US President Donald Trump announced Thursday he will formally nominate Republican fundraiser and American football team owner Woody Johnson to be his ambassador to Britain.
The pick had been expected since January, when the then president-elect announced his intention to tap Johnson as envoy to Washington’s closest European ally during a leadership lunch with congressional Republicans and incoming cabinet members.
Johnson, 70, owns the New York Jets, a member of the National Football League, and has an extensive record for raising cash for Republicans. Last year he was named a co-leader of Trump’s national fundraising team.
He also comes from American enterprise royalty, being the heir to a vast Johnson & Johnson fortune. His great-grandfather founded the company in 1887, and it became a health care behemoth.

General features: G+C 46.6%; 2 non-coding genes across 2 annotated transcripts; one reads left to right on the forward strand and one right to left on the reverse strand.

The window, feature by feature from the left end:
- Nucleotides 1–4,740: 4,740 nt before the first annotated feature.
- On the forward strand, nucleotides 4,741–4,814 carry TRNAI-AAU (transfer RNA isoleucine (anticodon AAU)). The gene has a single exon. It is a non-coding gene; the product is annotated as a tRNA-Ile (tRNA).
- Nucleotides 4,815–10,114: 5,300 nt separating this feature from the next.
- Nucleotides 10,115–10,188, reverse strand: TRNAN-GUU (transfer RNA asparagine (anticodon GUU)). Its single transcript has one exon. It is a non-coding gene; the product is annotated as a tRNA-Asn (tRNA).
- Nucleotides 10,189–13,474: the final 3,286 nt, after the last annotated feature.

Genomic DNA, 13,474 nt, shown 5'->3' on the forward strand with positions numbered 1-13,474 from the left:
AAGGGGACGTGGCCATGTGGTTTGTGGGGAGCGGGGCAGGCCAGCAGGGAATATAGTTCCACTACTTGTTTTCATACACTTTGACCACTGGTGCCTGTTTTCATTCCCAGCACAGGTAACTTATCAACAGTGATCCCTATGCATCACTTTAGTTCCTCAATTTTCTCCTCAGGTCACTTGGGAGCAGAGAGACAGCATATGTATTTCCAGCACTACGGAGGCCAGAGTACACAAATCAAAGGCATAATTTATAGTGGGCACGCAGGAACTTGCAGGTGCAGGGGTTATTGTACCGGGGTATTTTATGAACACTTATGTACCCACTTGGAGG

Incoming presidents often reward major supporters, donors or fundraisers with plum ambassador posts.
But the Trump administration is behind on filling key jobs.
Only nine of the US State Department’s 121 political appointee positions have been taken by confirmed nominees, and only a handful of the more than 70 vacant ambassadorial roles are filled.
Johnson acquired the Jets in 2000. The team has had a winning season just once in the past six years, and their 2016 record ended with five wins and 11 losses.
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